A friend of mine, who is a strong, bright, confident female, was once in the middle of a sexual assault investigation. She shared with me, at the time it happened, what one officer said to her. After being questioned for quite some time by two other officers, one of the officer remarks, in response to the question/answers was this, “Well look at what you are wearing.” She was done her shift at the local mall. She worked in a store that is known to cater towards “older women.” She was wearing a cardigan, a knee length skirt, and knee high boots. I hardly call that “asking for it. Even if she was “asking for it” because of the way she dress, that is the hardly the response/reply to be expected from a police officer.

It just turns my stomach upside down whenever I hear of stories like this and I am reminded how my friend was treated.

Crime Stoppers

I thinks it’s interesting when police give descriptions of suspects. I see this trend a lot: If suspect is white, no race is given. However, if suspect is non-white: race given. Is the public supposed to assume a suspect is white if no race is given? The problem: that would leave room for assuming a whole slew of potential suspects! I only write this after watching a crime stoppers commercial and a video screen shot of the suspect was shown. The suspect looked white. To me anyways. He did have on ski goggles, hood, hat and could barely see him but based on his build and skin colour I assumed he was white. He might have been asian, maybe native. Who knows. I wonder if the suspect was a particular colour, if the description would include the race. I know using race as a description would help locate the suspect. However, there is a lot of stigma attached to using race as a description, which indefinitely contributes to racism and stereotyping.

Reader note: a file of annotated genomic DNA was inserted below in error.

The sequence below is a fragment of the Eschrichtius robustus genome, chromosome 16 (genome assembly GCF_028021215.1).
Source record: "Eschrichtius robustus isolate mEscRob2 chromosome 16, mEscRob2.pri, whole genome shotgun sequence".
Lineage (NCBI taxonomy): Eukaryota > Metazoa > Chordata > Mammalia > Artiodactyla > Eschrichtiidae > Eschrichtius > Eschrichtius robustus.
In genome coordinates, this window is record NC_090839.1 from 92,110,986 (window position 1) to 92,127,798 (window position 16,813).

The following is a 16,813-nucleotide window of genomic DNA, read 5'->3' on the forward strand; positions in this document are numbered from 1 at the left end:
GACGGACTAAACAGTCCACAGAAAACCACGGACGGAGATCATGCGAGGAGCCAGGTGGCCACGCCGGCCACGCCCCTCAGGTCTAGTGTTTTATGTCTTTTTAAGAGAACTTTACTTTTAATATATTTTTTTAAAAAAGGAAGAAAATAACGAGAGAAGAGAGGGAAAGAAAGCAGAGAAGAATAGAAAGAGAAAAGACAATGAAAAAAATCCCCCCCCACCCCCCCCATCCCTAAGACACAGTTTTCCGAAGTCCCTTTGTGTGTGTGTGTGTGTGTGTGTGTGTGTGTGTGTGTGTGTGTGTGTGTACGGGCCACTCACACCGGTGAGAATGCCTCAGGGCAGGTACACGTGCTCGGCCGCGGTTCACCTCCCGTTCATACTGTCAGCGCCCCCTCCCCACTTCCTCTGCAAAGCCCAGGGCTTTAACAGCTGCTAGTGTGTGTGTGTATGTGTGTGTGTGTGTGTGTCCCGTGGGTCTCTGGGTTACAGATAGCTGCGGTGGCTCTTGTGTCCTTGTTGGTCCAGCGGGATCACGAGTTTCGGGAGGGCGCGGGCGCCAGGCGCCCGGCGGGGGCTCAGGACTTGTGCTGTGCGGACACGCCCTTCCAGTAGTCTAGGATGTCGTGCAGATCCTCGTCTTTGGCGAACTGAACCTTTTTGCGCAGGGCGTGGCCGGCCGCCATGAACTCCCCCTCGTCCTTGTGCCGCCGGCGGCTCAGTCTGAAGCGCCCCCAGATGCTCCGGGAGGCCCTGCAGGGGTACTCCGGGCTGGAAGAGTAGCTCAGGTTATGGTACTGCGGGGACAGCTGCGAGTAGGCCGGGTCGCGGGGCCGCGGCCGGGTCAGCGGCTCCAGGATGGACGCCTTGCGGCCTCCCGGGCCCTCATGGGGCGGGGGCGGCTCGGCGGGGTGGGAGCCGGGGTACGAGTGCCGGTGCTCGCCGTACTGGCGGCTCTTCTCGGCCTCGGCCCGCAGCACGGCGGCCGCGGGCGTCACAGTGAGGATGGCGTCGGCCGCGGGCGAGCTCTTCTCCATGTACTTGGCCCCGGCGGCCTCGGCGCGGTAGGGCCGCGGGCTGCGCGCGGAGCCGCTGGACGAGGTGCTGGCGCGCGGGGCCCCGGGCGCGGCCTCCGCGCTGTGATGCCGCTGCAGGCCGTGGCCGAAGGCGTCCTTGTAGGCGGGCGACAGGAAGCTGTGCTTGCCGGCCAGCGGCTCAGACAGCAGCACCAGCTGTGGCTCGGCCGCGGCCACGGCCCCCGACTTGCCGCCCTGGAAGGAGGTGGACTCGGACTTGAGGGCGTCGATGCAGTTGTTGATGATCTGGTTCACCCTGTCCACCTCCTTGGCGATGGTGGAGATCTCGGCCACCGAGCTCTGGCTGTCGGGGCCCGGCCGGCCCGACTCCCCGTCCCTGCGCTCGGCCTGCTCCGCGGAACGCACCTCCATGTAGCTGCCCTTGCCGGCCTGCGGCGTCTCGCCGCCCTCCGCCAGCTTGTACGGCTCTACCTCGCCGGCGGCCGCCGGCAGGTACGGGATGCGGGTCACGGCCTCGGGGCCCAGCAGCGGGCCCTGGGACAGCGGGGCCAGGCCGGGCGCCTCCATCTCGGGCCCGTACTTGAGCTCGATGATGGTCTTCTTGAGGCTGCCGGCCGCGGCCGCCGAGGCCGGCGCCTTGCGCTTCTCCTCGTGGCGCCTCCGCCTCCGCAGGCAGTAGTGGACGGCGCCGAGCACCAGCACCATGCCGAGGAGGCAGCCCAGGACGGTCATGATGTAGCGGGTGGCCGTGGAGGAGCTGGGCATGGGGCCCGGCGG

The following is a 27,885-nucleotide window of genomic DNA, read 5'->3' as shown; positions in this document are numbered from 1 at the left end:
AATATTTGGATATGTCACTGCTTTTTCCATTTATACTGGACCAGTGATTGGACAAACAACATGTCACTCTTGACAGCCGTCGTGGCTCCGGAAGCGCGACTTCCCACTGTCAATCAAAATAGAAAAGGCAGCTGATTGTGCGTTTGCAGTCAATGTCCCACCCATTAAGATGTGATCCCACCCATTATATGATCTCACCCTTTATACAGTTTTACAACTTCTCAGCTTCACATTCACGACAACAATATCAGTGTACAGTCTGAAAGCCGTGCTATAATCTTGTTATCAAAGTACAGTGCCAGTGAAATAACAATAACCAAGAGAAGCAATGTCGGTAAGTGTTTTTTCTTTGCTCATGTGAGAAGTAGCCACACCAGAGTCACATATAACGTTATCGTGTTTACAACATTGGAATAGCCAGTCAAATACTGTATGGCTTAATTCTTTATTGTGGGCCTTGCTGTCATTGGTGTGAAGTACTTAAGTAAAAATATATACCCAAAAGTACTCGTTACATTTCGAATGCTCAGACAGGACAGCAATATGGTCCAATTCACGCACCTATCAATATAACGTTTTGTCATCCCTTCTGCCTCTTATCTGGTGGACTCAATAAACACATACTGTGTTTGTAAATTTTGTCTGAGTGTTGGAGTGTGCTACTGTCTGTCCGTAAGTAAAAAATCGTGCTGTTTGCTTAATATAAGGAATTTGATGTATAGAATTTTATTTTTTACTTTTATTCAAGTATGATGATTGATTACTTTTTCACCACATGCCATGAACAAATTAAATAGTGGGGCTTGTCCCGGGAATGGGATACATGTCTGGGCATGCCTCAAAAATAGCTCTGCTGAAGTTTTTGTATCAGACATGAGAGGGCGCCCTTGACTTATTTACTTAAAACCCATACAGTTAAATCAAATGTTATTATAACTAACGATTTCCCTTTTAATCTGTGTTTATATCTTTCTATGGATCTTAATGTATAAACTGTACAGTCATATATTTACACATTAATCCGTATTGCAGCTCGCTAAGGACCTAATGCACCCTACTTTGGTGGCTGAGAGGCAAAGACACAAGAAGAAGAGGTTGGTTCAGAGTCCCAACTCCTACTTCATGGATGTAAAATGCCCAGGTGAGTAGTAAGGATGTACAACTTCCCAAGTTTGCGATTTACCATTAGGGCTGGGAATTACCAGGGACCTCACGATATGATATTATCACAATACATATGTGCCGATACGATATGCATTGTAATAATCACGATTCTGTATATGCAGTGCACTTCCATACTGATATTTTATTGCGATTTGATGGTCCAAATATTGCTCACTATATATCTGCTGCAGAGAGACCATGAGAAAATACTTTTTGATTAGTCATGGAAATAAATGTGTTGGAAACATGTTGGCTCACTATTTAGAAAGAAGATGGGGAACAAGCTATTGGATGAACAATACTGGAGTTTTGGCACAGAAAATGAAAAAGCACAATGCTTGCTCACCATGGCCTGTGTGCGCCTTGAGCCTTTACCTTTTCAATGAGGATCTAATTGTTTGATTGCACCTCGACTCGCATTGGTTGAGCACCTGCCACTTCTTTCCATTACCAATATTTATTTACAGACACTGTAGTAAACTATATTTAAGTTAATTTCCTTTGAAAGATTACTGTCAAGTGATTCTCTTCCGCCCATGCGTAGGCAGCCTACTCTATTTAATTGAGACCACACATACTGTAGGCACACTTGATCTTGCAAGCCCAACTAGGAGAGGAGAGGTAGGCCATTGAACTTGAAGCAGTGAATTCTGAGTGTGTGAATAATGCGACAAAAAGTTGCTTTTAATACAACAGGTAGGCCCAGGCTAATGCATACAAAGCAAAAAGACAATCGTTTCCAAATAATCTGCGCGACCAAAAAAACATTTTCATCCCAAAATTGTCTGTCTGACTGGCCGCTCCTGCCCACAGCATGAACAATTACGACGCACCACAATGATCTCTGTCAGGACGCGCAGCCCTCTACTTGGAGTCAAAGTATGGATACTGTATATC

State of Emergency

Here is a news article for you.

A community declares a state of emergency because of the amount of crime that has occurred and families fear their safety.

Obviously there is an issue with protection. Who provides? Where do you seek it? When is it available to them?

I don’t know or understand all the issues for this particular community. Committing an act violence is a difficult issue to understand. There are many circumstances surrounding an act of violence. Nobody wakes up on this planet earth and just declares one morning to “be violent.” There may be health issues, family issues, community issues, safety issues surrounding violence.

To say that this community may lack a police force (if it does) would be wrong. It is wrong because policing does not address the long term issues of violence. Besides, I believe that Aboriginals do not respond well to authority (based on my own experiences in my own life or from seeing experiences of others around me).

I do believe that this community needs help to act NOW! Perhaps, some sort of protective forces could be sent in. Say, Canadian Soldiers. How about instead of sending Canadian Soldiers to fight for democracy in the Middle East, the Canadian Government should send in soldiers to help protect its own citizens from other citizens on homeland!

I hope that this community seeks the help it can, and help address not just the short term issues of violence but also the long term issues!